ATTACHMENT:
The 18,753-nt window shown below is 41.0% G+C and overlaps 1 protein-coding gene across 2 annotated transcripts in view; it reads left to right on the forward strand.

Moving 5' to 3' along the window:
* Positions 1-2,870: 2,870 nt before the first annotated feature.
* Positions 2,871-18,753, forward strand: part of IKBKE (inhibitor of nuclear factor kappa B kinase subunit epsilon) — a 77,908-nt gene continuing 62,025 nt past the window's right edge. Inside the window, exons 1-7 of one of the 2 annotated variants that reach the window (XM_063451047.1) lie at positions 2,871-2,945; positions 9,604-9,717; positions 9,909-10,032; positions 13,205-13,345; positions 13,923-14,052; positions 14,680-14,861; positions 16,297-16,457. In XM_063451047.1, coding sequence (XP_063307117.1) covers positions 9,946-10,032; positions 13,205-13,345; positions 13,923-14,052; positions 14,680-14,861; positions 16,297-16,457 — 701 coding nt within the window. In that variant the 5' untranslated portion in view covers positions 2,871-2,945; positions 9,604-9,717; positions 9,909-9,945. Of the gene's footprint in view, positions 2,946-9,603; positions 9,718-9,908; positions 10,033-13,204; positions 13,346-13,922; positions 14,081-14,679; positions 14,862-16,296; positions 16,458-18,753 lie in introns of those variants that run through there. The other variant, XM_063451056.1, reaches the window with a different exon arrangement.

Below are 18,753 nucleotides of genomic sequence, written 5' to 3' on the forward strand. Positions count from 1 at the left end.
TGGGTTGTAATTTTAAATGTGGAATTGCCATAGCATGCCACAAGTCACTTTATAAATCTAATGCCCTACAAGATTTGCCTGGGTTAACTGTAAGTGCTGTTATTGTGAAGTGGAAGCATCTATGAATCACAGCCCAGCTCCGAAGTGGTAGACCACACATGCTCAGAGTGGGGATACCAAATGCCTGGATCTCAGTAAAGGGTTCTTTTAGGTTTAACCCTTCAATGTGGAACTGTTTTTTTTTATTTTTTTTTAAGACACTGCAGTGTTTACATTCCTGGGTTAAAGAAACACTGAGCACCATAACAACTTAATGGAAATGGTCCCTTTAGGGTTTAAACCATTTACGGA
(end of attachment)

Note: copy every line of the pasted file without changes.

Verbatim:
The 18,753-nt window shown below is 41.0% G+C and overlaps 1 protein-coding gene across 2 annotated transcripts in view; it reads left to right on the forward strand.

Moving 5' to 3' along the window:
* Positions 1-2,870: 2,870 nt before the first annotated feature.
* Positions 2,871-18,753, forward strand: part of IKBKE (inhibitor of nuclear factor kappa B kinase subunit epsilon) — a 77,908-nt gene continuing 62,025 nt past the window's right edge. Inside the window, exons 1-7 of one of the 2 annotated variants that reach the window (XM_063451047.1) lie at positions 2,871-2,945; positions 9,604-9,717; positions 9,909-10,032; positions 13,205-13,345; positions 13,923-14,052; positions 14,680-14,861; positions 16,297-16,457. In XM_063451047.1, coding sequence (XP_063307117.1) covers positions 9,946-10,032; positions 13,205-13,345; positions 13,923-14,052; positions 14,680-14,861; positions 16,297-16,457 — 701 coding nt within the window. In that variant the 5' untranslated portion in view covers positions 2,871-2,945; positions 9,604-9,717; positions 9,909-9,945. Of the gene's footprint in view, positions 2,946-9,603; positions 9,718-9,908; positions 10,033-13,204; positions 13,346-13,922; positions 14,081-14,679; positions 14,862-16,296; positions 16,458-18,753 lie in introns of those variants that run through there. The other variant, XM_063451056.1, reaches the window with a different exon arrangement.

Below are 18,753 nucleotides of genomic sequence, written 5' to 3' on the forward strand. Positions count from 1 at the left end.
TGGGTTGTAATTTTAAATGTGGAATTGCCATAGCATGCCACAAGTCACTTTATAAATCTAATGCCCTACAAGATTTGCCTGGGTTAACTGTAAGTGCTGTTATTGTGAAGTGGAAGCATCTATGAATCACAGCCCAGCTCCGAAGTGGTAGACCACACATGCTCAGAGTGGGGATACCAAATGCCTGGATCTCAGTAAAGGGTTCTTTTAGGTTTAACCCTTCAATGTGGAACTGTTTTTTTTTATTTTTTTTTAAGACACTGCAGTGTTTACATTCCTGGGTTAAAGAAACACTGAGCACCATAACAACTTAATGGAAATGGTCCCTTTAGGGTTTAAACCATTTACGGA